(RxWiki News) Older adults are commonly prescribed drugs to strengthen their bones and combat injury. But these may be unnecessary when it comes to preventing one dangerous ailment.
Although past research has found that bisphosphonates may help strengthen bones, one new study found a lack of evidence to support the use of these bone-strengthening drugs to prevent hip fractures.
"The dominant approach to hip fracture prevention is neither [practical] as a public health strategy nor cost effective," wrote lead study author Teppo Jarvinen, MD, a professor at the University of Helsinki and researcher at the Helsinki University Central Hospital Department of Orthopaedics in Finland, and colleagues.
Dr. Jarvinen and team looked at the practice of prescribing medication to prevent hip fractures in at-risk older adults. Older adults at risk for hip fractures are commonly prescribed medication to strengthen bone density. They found that standard assessments for hip fracture risk may overestimate the number of candidates for osteoporosis treatment.
Osteoporosis is a condition that causes the bones to become weak or brittle.
"The optimum rationale for the prevention of serious consequences of bone fragility is to adequately screen for [osteoporosis] and history of falls, implement [methods] such as fall prevention, exercise, nutrition, and make a collaborative decision with the [doctor] and the patient together about whether [medication] makes sense or not," said Alan L. Jones, MD, medical director of orthopedic trauma at Baylor University Medical Center at Dallas and professor at Texas A&M University, in an interview with dailyRx News.
Dr. Jarvinen and team looked at more than 30 trials involving bisphosphonates prescribed to treat fragile bones. They found that bisphosphonates only appeared to lower the risk of hip fractures in women by less than 1 percent over a three-year period.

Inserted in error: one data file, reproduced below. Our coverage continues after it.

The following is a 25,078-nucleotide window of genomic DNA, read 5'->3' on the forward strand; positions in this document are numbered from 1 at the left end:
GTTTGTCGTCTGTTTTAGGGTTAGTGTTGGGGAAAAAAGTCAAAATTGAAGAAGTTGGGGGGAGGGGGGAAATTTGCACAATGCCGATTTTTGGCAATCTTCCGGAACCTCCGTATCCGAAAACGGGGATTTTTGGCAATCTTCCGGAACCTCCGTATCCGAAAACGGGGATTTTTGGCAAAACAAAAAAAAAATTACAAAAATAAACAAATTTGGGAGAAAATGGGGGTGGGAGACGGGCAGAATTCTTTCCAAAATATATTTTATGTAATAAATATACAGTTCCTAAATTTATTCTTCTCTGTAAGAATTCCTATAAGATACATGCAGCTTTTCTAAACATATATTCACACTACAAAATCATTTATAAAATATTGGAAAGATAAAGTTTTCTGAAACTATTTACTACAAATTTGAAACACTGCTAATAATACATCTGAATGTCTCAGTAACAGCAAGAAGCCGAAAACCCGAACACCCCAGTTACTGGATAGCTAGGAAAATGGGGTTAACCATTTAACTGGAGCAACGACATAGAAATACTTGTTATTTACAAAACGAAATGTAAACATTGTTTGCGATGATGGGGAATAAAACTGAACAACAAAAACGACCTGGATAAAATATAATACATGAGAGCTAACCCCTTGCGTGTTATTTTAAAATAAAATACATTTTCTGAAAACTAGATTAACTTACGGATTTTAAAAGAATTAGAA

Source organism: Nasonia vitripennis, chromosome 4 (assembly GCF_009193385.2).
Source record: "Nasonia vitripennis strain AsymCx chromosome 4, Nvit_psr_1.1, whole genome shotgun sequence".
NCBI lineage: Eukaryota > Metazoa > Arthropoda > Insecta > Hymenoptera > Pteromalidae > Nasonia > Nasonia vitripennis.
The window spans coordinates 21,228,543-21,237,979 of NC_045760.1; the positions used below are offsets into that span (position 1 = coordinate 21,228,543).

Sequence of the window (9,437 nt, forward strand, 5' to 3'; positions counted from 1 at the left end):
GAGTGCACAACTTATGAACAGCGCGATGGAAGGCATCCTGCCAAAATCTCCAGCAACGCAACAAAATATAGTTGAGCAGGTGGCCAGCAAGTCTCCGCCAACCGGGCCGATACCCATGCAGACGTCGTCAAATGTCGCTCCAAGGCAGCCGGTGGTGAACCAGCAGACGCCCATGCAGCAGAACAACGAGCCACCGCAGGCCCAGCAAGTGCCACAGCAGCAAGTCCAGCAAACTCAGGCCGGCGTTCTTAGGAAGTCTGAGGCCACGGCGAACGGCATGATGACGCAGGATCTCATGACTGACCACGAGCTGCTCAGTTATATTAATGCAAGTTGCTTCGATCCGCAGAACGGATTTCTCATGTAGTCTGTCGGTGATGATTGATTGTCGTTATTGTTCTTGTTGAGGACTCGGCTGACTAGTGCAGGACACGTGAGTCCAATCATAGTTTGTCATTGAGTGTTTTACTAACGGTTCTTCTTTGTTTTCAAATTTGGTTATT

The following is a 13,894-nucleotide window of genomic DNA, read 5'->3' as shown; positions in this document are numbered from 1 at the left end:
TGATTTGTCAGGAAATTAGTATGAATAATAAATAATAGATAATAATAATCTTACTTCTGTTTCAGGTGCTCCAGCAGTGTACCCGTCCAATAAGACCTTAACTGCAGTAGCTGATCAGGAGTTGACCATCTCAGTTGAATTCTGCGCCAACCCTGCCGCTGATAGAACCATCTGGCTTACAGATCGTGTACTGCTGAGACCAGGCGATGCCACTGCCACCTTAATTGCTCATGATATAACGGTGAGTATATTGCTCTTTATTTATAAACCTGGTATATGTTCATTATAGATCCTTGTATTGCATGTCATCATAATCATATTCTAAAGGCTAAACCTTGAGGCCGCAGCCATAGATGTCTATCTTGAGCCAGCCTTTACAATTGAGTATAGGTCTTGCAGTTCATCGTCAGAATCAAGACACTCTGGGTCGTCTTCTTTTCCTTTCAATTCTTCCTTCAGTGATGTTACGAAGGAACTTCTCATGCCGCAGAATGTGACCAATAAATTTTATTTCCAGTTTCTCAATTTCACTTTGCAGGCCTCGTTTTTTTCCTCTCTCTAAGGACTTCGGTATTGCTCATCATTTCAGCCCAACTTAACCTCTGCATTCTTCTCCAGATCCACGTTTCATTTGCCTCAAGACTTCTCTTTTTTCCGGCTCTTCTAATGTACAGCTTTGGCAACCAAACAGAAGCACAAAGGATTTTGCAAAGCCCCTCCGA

Dr. Jarvinen and team also found no evidence that bisphosphonates helped to prevent hip fractures or that it was a cost-effective option.
According to the Mayo Clinic, falls are more likely to cause hip fractures than weak bones. Less than 1 in 3 hip fractures are caused by osteoporosis. Among those over age 65, 33 percent also fall at least once a year. This number increases to 50 percent by age 80.
Being active and eating well may be more effective in preventing hip fractures than medication to strengthen bones, according to Dr. Jarvinen and team.
Dr. Jarvinen and team found that physical activity reduced the risk of hip fractures by 60 percent.
"[Medication] can achieve at best a [minimal] reduction in hip fractures at the cost of unnecessary psychological harms, serious medical adverse events, and foregone opportunities to have greater impacts on the health of older people," Dr. Jarvinen and team wrote.
This study was published May 26 in the journal The BMJ.
The Academy of Finland and the Sigrid Juselius Foundation funded this research. One study author provided expert testimony in a class-action lawsuit.